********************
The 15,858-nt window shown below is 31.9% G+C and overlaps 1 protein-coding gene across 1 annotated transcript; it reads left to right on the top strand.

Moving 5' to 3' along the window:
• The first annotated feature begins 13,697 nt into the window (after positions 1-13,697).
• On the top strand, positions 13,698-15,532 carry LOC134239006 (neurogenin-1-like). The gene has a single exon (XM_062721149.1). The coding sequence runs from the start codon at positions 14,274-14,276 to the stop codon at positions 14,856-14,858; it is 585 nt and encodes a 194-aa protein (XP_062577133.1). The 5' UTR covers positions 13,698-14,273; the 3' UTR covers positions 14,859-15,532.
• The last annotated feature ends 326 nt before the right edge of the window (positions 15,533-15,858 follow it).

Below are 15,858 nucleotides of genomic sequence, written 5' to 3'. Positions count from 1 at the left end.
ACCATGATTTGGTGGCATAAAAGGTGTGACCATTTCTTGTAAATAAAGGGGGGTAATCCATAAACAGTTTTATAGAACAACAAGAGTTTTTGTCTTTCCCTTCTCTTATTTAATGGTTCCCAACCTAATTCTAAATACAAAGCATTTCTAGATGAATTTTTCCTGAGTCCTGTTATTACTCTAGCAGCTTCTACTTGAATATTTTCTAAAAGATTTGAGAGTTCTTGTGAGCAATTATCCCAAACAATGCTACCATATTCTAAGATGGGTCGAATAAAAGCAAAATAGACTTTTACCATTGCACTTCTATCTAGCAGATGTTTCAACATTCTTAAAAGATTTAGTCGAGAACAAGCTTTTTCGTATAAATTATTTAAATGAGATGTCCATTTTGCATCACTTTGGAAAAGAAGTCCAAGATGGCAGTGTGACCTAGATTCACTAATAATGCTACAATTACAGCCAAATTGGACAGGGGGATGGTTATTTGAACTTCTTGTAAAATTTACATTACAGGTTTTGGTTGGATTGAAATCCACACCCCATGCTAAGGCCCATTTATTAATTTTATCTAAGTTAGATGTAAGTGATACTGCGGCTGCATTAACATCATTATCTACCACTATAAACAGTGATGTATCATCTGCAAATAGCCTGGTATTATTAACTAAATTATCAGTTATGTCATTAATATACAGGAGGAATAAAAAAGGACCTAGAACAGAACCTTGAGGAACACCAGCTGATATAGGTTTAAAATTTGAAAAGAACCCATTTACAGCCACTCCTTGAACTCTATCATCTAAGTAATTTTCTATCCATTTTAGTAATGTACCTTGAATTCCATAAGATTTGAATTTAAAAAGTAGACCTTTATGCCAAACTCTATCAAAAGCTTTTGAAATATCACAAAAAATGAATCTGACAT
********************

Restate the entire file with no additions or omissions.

The 15,858-nt window shown below is 31.9% G+C and overlaps 1 protein-coding gene across 1 annotated transcript; it reads left to right on the top strand.

Moving 5' to 3' along the window:
• The first annotated feature begins 13,697 nt into the window (after positions 1-13,697).
• On the top strand, positions 13,698-15,532 carry LOC134239006 (neurogenin-1-like). The gene has a single exon (XM_062721149.1). The coding sequence runs from the start codon at positions 14,274-14,276 to the stop codon at positions 14,856-14,858; it is 585 nt and encodes a 194-aa protein (XP_062577133.1). The 5' UTR covers positions 13,698-14,273; the 3' UTR covers positions 14,859-15,532.
• The last annotated feature ends 326 nt before the right edge of the window (positions 15,533-15,858 follow it).

Below are 15,858 nucleotides of genomic sequence, written 5' to 3'. Positions count from 1 at the left end.
ACCATGATTTGGTGGCATAAAAGGTGTGACCATTTCTTGTAAATAAAGGGGGGTAATCCATAAACAGTTTTATAGAACAACAAGAGTTTTTGTCTTTCCCTTCTCTTATTTAATGGTTCCCAACCTAATTCTAAATACAAAGCATTTCTAGATGAATTTTTCCTGAGTCCTGTTATTACTCTAGCAGCTTCTACTTGAATATTTTCTAAAAGATTTGAGAGTTCTTGTGAGCAATTATCCCAAACAATGCTACCATATTCTAAGATGGGTCGAATAAAAGCAAAATAGACTTTTACCATTGCACTTCTATCTAGCAGATGTTTCAACATTCTTAAAAGATTTAGTCGAGAACAAGCTTTTTCGTATAAATTATTTAAATGAGATGTCCATTTTGCATCACTTTGGAAAAGAAGTCCAAGATGGCAGTGTGACCTAGATTCACTAATAATGCTACAATTACAGCCAAATTGGACAGGGGGATGGTTATTTGAACTTCTTGTAAAATTTACATTACAGGTTTTGGTTGGATTGAAATCCACACCCCATGCTAAGGCCCATTTATTAATTTTATCTAAGTTAGATGTAAGTGATACTGCGGCTGCATTAACATCATTATCTACCACTATAAACAGTGATGTATCATCTGCAAATAGCCTGGTATTATTAACTAAATTATCAGTTATGTCATTAATATACAGGAGGAATAAAAAAGGACCTAGAACAGAACCTTGAGGAACACCAGCTGATATAGGTTTAAAATTTGAAAAGAACCCATTTACAGCCACTCCTTGAACTCTATCATCTAAGTAATTTTCTATCCATTTTAGTAATGTACCTTGAATTCCATAAGATTTGAATTTAAAAAGTAGACCTTTATGCCAAACTCTATCAAAAGCTTTTGAAATATCACAAAAAATGAATCTGACAT